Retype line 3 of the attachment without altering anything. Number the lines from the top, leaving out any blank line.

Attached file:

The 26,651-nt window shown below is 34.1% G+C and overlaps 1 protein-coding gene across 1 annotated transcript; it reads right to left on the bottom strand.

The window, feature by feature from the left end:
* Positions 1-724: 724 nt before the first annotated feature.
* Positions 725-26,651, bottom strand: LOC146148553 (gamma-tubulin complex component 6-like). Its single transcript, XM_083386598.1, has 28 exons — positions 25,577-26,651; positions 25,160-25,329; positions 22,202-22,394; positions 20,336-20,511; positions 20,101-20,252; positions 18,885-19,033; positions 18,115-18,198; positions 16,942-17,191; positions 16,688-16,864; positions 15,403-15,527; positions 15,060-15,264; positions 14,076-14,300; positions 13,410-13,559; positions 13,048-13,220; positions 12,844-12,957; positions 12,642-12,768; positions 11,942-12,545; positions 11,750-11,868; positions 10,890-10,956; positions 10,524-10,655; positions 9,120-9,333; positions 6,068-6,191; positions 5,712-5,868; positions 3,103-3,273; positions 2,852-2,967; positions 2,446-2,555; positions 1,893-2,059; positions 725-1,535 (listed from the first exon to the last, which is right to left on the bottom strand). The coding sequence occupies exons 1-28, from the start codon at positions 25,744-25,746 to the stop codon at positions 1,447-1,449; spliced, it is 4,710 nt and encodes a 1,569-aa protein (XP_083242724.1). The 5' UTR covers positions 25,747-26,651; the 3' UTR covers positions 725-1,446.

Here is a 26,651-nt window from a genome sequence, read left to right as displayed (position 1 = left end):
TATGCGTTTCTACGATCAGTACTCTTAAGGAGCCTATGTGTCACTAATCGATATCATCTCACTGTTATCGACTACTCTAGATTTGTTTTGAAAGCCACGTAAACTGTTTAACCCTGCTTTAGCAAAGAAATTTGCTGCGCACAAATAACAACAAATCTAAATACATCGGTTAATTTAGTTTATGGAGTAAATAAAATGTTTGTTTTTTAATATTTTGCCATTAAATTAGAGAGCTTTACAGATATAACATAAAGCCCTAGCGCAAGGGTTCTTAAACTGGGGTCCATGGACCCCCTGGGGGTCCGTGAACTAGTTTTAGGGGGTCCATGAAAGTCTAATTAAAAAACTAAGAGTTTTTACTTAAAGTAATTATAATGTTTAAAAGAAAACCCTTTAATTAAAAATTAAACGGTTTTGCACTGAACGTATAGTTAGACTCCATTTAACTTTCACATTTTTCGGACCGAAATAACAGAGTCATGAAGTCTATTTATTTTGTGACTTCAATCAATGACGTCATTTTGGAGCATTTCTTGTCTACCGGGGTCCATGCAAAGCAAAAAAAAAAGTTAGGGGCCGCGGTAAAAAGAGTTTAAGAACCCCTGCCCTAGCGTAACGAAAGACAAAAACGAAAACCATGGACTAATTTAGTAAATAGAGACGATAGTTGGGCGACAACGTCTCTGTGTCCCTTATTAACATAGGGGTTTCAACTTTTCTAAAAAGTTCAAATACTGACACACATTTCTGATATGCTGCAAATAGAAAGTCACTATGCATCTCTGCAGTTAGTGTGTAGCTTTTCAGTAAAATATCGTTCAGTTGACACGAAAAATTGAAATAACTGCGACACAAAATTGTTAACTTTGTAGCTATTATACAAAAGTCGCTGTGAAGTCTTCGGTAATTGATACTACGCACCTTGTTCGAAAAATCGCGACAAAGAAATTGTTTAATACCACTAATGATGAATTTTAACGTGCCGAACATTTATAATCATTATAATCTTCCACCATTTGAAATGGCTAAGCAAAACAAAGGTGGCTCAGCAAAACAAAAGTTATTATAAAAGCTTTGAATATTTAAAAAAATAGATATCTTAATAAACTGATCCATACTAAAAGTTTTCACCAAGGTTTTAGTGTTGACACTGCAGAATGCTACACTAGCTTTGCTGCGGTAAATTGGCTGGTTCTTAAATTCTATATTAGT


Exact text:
* Positions 1-724: 724 nt before the first annotated feature.